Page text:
Already, some authorities have started to probe Mossack Fonseca clients for possible tax evasion. The Australian Tax Office (ATO) said in a statement that it has identified more than 800 individual taxpayers who are Australian residents from the leaked information. The agency said it has now linked over 120 of them to an associate offshore service provider located in Hong Kong.
“Through data analysis we have been able to identify patterns such as clusters of individual taxpayer and advisers for further investigation,” said ATO Deputy Commissioner Michael Cranston. “The message is clear – taxpayers can’t rely on these secret arrangements being kept secret and we will act on any information that is provided to us.”
Apparently, for the tax authorities, it does not matter whether the information was improperly accessed and stolen, which appears to be the case with the Panama Papers. The massive files were obtained by the German newspaper Süddeutsche Zeitung and shared with the ICIJ, which in turn shared them with its media partners. Süddeutsche Zeitung has not said how it got hold of the cache.
Sun Hung Kai Properties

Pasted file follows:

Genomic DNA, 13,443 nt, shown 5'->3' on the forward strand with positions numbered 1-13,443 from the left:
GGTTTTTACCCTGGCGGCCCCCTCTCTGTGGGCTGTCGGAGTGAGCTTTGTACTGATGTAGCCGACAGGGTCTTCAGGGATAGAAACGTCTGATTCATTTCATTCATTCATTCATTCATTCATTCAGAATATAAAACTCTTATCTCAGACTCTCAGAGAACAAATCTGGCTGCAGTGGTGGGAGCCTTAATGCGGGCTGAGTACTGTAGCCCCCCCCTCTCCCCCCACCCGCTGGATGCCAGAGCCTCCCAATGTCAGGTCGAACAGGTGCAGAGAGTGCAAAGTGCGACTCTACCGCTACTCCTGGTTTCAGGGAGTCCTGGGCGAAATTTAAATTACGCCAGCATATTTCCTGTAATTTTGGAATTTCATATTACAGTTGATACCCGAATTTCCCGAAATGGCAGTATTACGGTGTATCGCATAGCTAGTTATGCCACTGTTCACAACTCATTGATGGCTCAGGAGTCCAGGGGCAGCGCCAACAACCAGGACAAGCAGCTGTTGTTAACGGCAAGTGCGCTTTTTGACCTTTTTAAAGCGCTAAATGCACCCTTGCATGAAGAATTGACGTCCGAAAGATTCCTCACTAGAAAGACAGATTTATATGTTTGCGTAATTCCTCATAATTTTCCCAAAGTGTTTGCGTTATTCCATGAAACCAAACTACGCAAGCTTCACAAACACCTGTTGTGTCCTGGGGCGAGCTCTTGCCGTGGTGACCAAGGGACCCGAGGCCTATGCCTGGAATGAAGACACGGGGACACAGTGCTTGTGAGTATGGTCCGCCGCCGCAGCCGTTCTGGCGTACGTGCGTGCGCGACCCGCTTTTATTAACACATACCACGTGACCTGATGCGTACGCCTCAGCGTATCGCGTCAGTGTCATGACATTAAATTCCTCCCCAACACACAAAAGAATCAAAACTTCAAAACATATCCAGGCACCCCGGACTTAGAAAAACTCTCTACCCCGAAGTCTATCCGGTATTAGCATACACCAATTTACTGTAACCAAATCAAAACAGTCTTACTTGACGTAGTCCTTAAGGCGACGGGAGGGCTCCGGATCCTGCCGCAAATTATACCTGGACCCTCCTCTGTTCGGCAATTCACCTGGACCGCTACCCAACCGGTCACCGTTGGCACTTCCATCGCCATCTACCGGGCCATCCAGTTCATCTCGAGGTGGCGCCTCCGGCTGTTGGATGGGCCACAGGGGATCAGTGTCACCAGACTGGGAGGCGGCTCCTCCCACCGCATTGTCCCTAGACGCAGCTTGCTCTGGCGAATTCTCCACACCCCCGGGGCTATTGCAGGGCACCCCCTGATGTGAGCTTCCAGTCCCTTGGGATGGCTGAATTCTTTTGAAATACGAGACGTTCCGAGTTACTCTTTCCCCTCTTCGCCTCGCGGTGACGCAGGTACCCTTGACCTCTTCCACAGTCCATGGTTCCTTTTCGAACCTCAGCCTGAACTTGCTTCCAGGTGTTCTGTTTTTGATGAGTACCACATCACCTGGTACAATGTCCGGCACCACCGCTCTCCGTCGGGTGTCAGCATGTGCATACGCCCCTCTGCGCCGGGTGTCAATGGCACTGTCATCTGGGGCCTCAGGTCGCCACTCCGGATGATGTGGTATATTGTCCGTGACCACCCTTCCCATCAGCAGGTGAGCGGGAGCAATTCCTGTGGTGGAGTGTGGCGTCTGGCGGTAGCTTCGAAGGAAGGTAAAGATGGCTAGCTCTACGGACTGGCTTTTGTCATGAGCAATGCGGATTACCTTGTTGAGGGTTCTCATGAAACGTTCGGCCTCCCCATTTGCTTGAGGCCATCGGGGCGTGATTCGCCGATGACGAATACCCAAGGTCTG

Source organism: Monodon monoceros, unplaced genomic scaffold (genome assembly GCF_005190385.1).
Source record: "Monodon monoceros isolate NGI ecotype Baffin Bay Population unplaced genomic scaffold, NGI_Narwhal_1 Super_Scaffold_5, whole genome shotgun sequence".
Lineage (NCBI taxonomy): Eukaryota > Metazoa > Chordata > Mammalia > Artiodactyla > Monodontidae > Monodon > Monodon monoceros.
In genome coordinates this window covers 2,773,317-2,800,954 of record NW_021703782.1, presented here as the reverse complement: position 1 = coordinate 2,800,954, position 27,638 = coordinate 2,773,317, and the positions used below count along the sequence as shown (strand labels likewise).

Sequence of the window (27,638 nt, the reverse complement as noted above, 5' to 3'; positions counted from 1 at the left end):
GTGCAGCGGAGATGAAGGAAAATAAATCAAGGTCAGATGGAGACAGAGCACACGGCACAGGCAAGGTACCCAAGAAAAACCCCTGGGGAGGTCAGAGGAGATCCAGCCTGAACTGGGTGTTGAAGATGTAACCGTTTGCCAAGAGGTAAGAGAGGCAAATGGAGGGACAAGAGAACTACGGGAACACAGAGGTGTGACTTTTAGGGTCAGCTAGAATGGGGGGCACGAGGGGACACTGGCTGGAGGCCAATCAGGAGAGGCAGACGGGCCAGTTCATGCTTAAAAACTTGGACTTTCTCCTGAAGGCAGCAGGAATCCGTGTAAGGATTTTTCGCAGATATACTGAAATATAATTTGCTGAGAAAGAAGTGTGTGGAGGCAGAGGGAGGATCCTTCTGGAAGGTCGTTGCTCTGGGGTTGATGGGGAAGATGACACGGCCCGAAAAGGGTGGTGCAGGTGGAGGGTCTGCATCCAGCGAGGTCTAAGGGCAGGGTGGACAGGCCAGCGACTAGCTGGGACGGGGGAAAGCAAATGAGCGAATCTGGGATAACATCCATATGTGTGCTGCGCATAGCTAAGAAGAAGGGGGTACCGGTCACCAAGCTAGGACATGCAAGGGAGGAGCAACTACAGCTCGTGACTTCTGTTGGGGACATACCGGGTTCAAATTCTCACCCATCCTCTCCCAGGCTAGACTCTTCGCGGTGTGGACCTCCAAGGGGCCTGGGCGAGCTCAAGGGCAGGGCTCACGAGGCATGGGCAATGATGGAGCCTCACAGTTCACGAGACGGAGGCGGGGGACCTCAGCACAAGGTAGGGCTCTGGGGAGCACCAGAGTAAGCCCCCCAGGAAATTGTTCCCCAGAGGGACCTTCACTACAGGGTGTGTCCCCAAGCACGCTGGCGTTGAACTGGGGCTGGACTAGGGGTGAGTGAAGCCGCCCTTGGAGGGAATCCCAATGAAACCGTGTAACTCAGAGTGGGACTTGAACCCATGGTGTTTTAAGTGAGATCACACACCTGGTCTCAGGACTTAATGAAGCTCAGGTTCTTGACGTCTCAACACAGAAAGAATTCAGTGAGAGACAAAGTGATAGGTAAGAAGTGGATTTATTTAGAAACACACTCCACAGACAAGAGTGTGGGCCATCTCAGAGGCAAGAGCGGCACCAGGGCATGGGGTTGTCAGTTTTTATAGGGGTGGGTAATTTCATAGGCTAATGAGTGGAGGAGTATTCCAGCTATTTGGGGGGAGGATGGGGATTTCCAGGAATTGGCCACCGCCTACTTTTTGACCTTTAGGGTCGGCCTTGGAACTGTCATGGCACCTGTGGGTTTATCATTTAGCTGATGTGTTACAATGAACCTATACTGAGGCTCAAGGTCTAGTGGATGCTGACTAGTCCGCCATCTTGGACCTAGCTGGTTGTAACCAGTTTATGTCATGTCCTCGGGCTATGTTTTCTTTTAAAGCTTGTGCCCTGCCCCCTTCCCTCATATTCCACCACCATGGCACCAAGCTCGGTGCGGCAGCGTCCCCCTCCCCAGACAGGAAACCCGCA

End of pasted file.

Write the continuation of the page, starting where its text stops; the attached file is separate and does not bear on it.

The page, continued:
At least one case highlighted by journalists pertains to a corporate. The Guardian newspaper recounts internal correspondence about Sun Hung Kai Properties (SHKP), a major property developer in Hong Kong. In 2012, SHKP asked Mossack Fonseca to dissolve Yorkshire Limited, an offshore company in the British Virgin Islands (BVI) controlled by senior SHK executive Thomas Chan Kui-yen. The law firm had formed the entity about 20 years earlier.
SHKP has been known to dissolve offshore entities with other tax haven service providers and had not been asked for “such detailed [due diligence] documents”
As it processed the request, Mossack Fonseca learned that Chan had been arrested days earlier for allegedly bribing former Hong Kong Chief Secretary for Administration Rafael Hui. The law firm also discovered that the due diligence information it had on Chan was incomplete and asked SHKP to provide the missing data, including identification documents on Chan.
According to the leaked files, a staff member in Hong Kong wrote back warning that SHKP would “get crazy if we force them to provide the documents requested.” If SHKP were to be asked for more information, another staffer wrote, “the client will get mad and maybe transfer all the companies away from our firm.”